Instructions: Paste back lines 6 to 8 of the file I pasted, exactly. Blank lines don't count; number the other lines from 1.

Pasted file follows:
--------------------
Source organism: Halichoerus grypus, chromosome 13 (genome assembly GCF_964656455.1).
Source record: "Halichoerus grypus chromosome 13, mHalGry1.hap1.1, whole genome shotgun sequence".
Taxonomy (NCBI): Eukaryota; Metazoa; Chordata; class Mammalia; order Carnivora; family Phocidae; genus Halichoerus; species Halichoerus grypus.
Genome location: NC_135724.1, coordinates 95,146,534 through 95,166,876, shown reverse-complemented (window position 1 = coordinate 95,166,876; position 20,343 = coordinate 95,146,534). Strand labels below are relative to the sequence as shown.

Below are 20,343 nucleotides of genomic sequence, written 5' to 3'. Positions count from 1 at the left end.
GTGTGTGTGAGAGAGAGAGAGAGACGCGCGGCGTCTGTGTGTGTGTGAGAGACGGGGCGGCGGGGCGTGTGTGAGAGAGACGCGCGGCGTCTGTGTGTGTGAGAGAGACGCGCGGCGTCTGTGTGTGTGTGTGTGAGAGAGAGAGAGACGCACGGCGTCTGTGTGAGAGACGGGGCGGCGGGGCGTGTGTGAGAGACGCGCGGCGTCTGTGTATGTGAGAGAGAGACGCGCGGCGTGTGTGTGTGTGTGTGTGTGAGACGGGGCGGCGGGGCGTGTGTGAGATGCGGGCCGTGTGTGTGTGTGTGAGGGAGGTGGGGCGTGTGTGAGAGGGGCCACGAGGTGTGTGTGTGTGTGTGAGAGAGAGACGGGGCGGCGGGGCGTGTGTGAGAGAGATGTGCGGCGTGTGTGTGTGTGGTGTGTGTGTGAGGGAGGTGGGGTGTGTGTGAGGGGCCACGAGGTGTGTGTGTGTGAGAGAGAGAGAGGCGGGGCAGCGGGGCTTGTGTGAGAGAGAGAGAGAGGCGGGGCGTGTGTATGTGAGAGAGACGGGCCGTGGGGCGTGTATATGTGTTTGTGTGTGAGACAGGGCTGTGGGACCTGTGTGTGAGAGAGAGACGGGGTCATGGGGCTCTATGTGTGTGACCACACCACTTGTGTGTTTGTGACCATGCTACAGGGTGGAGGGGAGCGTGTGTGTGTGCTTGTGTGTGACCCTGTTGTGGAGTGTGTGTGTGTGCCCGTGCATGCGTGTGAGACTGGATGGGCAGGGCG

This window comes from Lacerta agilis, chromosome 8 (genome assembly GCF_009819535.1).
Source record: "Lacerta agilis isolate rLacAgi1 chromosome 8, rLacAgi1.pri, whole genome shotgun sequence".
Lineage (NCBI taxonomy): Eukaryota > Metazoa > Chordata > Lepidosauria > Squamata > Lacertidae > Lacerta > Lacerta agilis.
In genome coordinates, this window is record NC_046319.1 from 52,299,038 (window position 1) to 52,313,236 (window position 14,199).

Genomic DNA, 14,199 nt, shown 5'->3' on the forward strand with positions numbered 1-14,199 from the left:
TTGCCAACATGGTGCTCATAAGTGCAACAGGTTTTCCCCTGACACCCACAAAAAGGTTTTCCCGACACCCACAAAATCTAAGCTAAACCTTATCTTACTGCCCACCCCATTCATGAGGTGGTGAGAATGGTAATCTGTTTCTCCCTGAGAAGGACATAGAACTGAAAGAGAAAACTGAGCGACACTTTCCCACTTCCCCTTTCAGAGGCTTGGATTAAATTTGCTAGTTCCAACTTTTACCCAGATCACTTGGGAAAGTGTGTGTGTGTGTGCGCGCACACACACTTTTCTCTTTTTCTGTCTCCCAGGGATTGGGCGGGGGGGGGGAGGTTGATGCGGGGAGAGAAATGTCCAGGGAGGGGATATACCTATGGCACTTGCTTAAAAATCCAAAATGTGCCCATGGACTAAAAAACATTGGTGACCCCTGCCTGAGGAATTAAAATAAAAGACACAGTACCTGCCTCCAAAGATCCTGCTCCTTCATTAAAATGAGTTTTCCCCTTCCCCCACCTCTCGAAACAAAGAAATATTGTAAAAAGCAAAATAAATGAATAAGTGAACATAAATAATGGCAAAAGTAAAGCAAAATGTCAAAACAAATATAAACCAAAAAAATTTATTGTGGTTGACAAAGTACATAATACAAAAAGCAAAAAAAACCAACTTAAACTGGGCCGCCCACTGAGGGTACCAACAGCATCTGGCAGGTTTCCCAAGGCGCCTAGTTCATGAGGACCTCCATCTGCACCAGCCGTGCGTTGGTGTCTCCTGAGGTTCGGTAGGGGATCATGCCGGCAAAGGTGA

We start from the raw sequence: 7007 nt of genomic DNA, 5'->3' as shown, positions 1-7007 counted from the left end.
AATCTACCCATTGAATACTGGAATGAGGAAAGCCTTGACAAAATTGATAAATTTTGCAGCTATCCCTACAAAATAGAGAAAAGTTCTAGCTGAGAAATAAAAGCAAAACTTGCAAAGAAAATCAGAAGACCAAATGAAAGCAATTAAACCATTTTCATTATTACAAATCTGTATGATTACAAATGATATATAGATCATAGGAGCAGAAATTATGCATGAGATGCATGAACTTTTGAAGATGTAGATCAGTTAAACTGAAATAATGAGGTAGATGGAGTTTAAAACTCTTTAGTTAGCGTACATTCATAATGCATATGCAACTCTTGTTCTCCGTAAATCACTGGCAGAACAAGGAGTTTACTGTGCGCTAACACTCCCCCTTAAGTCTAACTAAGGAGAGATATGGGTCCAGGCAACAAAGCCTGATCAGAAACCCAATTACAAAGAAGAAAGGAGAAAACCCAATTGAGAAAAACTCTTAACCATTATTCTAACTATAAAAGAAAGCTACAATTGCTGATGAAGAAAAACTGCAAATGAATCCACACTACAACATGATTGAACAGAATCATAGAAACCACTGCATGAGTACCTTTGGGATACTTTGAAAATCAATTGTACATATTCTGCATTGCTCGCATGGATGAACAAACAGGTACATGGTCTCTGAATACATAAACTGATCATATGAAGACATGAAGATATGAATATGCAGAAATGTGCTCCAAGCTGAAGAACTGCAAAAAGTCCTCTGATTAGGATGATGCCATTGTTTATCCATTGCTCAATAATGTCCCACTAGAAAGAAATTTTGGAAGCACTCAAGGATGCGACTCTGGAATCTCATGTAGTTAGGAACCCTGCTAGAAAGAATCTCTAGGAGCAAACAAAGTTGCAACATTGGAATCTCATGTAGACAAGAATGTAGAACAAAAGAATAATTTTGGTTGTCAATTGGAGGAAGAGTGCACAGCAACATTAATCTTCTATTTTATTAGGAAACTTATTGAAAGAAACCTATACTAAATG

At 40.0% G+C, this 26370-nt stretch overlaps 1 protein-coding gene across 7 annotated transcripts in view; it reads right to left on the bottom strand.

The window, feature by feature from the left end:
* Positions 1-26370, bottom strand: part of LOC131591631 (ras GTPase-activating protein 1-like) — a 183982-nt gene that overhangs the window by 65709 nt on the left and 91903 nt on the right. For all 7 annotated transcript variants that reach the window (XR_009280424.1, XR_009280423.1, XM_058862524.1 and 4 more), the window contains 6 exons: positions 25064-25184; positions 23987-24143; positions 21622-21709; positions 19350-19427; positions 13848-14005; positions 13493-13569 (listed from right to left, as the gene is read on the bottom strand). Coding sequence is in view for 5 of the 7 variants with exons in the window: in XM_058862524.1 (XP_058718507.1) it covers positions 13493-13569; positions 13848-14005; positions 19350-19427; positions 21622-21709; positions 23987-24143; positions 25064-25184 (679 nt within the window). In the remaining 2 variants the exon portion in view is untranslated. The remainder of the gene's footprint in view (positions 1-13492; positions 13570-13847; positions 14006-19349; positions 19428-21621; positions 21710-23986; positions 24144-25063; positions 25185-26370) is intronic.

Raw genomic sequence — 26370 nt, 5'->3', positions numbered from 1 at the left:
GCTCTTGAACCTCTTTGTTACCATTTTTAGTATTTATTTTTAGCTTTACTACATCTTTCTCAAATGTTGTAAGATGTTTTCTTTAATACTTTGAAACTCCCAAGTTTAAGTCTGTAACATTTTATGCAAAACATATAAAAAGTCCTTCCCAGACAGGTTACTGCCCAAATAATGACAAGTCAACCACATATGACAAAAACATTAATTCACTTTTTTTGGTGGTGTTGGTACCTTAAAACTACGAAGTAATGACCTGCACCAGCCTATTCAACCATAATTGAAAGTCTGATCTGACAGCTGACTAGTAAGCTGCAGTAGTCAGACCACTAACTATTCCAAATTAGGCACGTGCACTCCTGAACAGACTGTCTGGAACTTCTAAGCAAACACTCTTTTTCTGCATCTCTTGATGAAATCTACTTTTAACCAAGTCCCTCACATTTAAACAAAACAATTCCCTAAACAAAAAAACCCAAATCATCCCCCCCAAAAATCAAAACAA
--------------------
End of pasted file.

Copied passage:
GTGTGTGTGAGAGAGAGAGAGAGACGCGCGGCGTCTGTGTGTGTGTGAGAGACGGGGCGGCGGGGCGTGTGTGAGAGAGACGCGCGGCGTCTGTGTGTGTGAGAGAGACGCGCGGCGTCTGTGTGTGTGTGTGTGAGAGAGAGAGAGACGCACGGCGTCTGTGTGAGAGACGGGGCGGCGGGGCGTGTGTGAGAGACGCGCGGCGTCTGTGTATGTGAGAGAGAGACGCGCGGCGTGTGTGTGTGTGTGTGTGTGAGACGGGGCGGCGGGGCGTGTGTGAGATGCGGGCCGTGTGTGTGTGTGTGAGGGAGGTGGGGCGTGTGTGAGAGGGGCCACGAGGTGTGTGTGTGTGTGTGAGAGAGAGACGGGGCGGCGGGGCGTGTGTGAGAGAGATGTGCGGCGTGTGTGTGTGTGGTGTGTGTGTGAGGGAGGTGGGGTGTGTGTGAGGGGCCACGAGGTGTGTGTGTGTGAGAGAGAGAGAGGCGGGGCAGCGGGGCTTGTGTGAGAGAGAGAGAGAGGCGGGGCGTGTGTATGTGAGAGAGACGGGCCGTGGGGCGTGTATATGTGTTTGTGTGTGAGACAGGGCTGTGGGACCTGTGTGTGAGAGAGAGACGGGGTCATGGGGCTCTATGTGTGTGACCACACCACTTGTGTGTTTGTGACCATGCTACAGGGTGGAGGGGAGCGTGTGTGTGTGCTTGTGTGTGACCCTGTTGTGGAGTGTGTGTGTGTGCCCGTGCATGCGTGTGAGACTGGATGGGCAGGGCG

This window comes from Lacerta agilis, chromosome 8 (genome assembly GCF_009819535.1).
Source record: "Lacerta agilis isolate rLacAgi1 chromosome 8, rLacAgi1.pri, whole genome shotgun sequence".